After 11 years, Greek metallers Chained and Desperate have returned with a new album, Divine Authority Abolishment, an album that draws on a rich diversity of styles to push their sound and metal further into new territories. Sea of Tranquility's Jason Guest caught up with guitarist Panos Chained to discuss the 11 year gap, the writing of the album, the band's influences and musical evolution, and what to expect from them in the future.
SoT: Hi Panos. Thanks for taking time out to talk to us at Sea of Tranquillity. Chained and Desperate's previous album was 1999's Eleven Angles in a Circle. What took you so long?
Panos Chained: Hey Jason. Thanks for your interest in Chained and Desperate and your kind words. To answer your first question, it's been truly a long time since "Eleven Angles in A Circle" (1999) but so it happened that we were all preoccupied with other activities outside the band.
SoT: How long did it take to put Divine Authority Abolishment together? When did writing begin?
Panos: We began working on the tracks around the summer of 2007, with some of the ideas already existed since the time of the "Eleven Angles...", and in August 2009 we started recording them at Music House Studios, Athens. We took our time to correct or even change some of the material as we went. It's much more comfortable to work with no deadlines and try to achieve what you want. That's why the mastering of the album was completed at the end of 2010.
SoT: Can you tell us about the writing process for Divine Authority Abolishment? Are the songs collaborative efforts or does the band have a main writer?
Panos: I write the music but the final outcome is the result of team work. I'll have an idea, present it to the other bandmates, discuss it and come to a conclusion together. It has to be a team work, otherwise each member won't be satisfied and won't be able to express through our music.
SoT: Were there any goals you set for yourselves in making the album?
Panos: We just want to express ourselves through metal, as much as a stereotype as that sounds. For example, we didn't use keyboards in "Divine Authority Abolishment", on purpose of course. We wanted the metal guitars to create an atmosphere, we didn't even use acoustic guitars. There is also the length of the album: no fillers, no intros, outros, etc.--we say everything we want in those 38 minutes.
SoT: Can you tell us about the lyrical themes on the album? Is there a concept that links the songs?
Panos: C.M.Ain is responsible for the lyrics. They refer to religion from the atheist point of view. They are influenced by authors such as Richard Dawkins. That is the concept of the album and all the songs are connected to it: how gods and goddesses were born, lived and died throughout History.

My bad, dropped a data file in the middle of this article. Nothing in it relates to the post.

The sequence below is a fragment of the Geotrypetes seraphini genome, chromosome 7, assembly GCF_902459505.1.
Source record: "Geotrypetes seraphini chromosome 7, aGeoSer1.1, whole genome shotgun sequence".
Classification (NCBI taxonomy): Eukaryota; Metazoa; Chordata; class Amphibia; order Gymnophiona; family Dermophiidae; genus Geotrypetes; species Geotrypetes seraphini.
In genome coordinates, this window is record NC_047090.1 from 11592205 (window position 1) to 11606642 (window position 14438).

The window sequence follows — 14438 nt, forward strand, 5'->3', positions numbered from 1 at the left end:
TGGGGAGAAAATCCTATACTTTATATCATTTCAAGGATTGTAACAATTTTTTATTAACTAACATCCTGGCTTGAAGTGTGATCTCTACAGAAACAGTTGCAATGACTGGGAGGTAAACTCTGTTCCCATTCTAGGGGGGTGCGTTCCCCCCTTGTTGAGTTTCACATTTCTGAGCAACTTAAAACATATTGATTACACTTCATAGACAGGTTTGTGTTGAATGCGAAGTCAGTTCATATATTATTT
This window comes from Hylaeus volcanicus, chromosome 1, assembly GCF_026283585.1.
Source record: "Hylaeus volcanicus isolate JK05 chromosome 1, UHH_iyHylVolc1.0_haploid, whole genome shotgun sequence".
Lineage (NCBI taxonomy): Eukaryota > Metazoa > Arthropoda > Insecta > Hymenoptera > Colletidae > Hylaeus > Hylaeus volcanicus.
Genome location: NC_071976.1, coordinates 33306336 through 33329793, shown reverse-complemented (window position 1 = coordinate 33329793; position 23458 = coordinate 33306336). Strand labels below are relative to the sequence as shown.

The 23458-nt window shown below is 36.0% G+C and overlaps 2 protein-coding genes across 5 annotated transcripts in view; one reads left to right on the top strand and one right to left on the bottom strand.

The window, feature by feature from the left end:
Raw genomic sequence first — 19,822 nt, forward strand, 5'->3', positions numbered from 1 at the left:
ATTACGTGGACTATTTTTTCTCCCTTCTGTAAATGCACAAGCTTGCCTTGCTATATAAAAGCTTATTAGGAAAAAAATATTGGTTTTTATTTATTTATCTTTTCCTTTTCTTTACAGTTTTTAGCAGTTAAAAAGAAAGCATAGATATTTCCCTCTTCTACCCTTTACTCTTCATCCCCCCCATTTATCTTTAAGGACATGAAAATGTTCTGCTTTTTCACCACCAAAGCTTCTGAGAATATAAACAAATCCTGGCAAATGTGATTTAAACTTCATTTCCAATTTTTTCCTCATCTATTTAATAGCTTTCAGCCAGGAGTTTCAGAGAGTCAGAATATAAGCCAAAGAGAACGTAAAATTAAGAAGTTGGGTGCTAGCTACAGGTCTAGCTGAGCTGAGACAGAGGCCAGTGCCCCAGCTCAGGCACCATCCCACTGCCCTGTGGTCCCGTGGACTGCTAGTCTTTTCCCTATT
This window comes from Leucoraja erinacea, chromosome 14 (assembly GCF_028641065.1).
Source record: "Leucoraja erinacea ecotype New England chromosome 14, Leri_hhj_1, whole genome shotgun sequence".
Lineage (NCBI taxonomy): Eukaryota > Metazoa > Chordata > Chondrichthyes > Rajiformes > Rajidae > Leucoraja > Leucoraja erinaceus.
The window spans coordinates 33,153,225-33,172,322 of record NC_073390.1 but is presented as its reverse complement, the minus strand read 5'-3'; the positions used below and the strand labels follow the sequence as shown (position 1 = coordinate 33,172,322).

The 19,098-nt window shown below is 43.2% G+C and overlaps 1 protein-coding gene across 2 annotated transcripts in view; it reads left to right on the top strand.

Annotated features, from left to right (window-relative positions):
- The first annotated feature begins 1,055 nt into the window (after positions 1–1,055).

SoT: Technically, the album is phenomenal and musically you draw on a lot of different genres. When writing, how do you balance technical proficiency with song writing and seamlessly blending those styles?
Panos: Thank you for your kind words. It's just happened. Maybe it has to do with the fact that we worked very hard on the composition and the structure of the songs. We wanted them to be catchy but technical at the same time, with memorable tunes but not jingles. We just wrote the songs we would like to listen to ourselves.
SoT: Can you tell us about the artwork, its origins and how it relates to the music?
Panos: AcidLifeArt, an Athenian graphic designing group, is responsible for the artwork. The cover was inspired by the ancient Greek myth of Prometheus, which I think suits the album's concept. Prometheus was the first human to reject gods, their wishes and rules.
SoT: For each of your releases, the band's style has always changed. Can you tell us about your reasons for this?
Panos: You're obviously referring to our musical style. I would call it evolution and maturity rather than change. Music is a form of expression and creation. I could never put myself under a label, which would dictate the way to express myself. But if you scratch on the surface of our music, you'll find lots of common characteristics in our compositions, even from the time of our demo tape, "Grieving for the lost sun" (1994) and that's maybe because I'm a self-taught musician.
SoT: Who are your main influences?
Panos: All those great heavy metal musicians that made us buy a guitar or a bass guitar and practise like crazy when we were kids and inspire us still: from Iron Maiden to Death and Manilla Road to Bathory.
SoT: What does the future hold for Chained and Desperate? Tours? More albums?
Panos: There's plenty of new material ready. We are hoping for many live shows in many cities. We are very excited about that because it's been a while!
SoT: Again, thanks for taking time out for this interview. The album is a fantastic piece of work and I look forward to seeing you guys on tour sometime
Panos: Thank you again for your questions and your kind words, Jason. We hope to see you on one of our shows! Cheers.
(Click here to read our review of Divine Authority Abolishment)